Scholarly Peer-Reviewed Sources
Scholarly peer-reviewed sources
have usually been critically evaluated by other experts who do not know who the author is
(called a blind review). This process attempts to ensure that the source
is judged by its quality and not by the reputation of the author.
They document their sources via footnotes and/or a bibliography.
It may be hard to tell at first glance what is a scholarly peer-reviewed work.
For example, some articles, webpages and books may not have gone through a rigourous peer-reviewed process themselves.
They may be a great starting place for information aimed at a general audience,
and for other sources themselves, but they should not be the only sources you use, and in some cases, like Wikipedia for example, they are inappropriate sources for
your citations. Information should be verified and explored more deeply using scholarly peer-reviewed works.
Another issue to consider is whether a quality source is a primary, secondary or tertiary source, especially for historical information.
Belk Library's Evaluating Sources for Credibility Tutorial
Belk Library's Evaluating Authority Tutorial
Belk Library's Popular and Scholarly Sources Tutorial
Belk Library's Primary and Secondary Sources
You can make a RAP appointment with the Library for help with your research and
University Writing Center
for help with your writing.
Historical and Recent Progress (Into at Least the 20th Century)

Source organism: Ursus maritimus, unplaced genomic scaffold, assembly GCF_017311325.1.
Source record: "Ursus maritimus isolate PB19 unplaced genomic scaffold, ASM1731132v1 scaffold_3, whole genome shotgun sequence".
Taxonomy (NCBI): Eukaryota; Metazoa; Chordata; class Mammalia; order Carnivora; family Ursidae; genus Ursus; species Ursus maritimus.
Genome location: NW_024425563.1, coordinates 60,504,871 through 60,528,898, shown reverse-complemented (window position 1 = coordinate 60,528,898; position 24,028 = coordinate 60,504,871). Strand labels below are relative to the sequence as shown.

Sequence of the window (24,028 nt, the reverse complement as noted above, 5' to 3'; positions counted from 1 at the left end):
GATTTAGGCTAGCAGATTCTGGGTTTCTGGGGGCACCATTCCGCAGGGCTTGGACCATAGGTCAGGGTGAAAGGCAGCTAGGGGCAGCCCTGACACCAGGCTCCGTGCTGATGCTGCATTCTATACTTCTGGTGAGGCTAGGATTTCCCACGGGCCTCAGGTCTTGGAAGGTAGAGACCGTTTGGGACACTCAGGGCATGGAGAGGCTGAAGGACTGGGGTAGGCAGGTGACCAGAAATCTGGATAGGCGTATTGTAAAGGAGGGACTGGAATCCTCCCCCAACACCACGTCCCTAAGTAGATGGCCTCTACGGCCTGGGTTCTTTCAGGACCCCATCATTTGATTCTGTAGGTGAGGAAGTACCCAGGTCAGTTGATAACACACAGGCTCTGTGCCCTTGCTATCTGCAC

Library books or books in my [Dr. Sarah's]
office contain a wealth of historical
Search the library catalog and
stop in to office hours.
For instance, A history of mathematics : from Mesopotamia to Modernity
by Luke Hodgkin can be ordered through the library catalog from UNCA.
There are also many other relevant books in the library, including
A history of Analysis by Hans Niels Jahnke.
The CD entitled "Historical Modules for the Teaching and
Learning of Mathematics" (Katz and Michalowicz, 2004) contains many modules
of historical content and is also available for you to look at in my
Electronic versions of articles in journals can also be helpful,
Search the library
for these titles and then click on "View Online Access."
Additional links from the library like the
Mathematics Subject Guide
may also be helpful.
MacTutor History of Mathematics archive (by O'Connor and Robertson)
can provide an extensive collection of articles on particular people and topics and
you can perform a site search on your topic and then click on
"Repeat this search with context displayed."
The Earliest Known Uses of
Some of the Words of Mathematics (Miller, J, 2008)
can provide history on the development as well as the first published
appearance of terms.
Jill Thomley and I co-edited the
Encyclopedia of Mathematics and Society, which is available
online through our library and may provide a starting place to find quality sources if your topic is represented there.
Finding Scholarly Research
Articles from the Last Ten Years
Take a look at the Mathematics Subject Guide
at the library. For most of your topics,
MathSciNet will be most helpful in this context.
What is MathSciNet?
Historically, mathematicians communicated by letters, during visits, or by
reading each other's published articles or books once such means became
available. For example, Marin Mersenne had approximately 200 correspondents.
Some mathematical concepts were developed in parallel by
mathematicians working in different areas of the world who were
not aware of each others progress. In an effort to increase the
accessibility of mathematics research articles, reviews began appearing
in print journals like Zentralblatt fur
Mathematik, which originated in 1931, and Mathematical Reviews, which
originated in 1940. Since the 1980s, electronic versions of these reviews
have allowed researchers to search for publications.
In October 2015 MathSciNet, the electronic version of Mathematical Reviews, listed over 3.2 million items.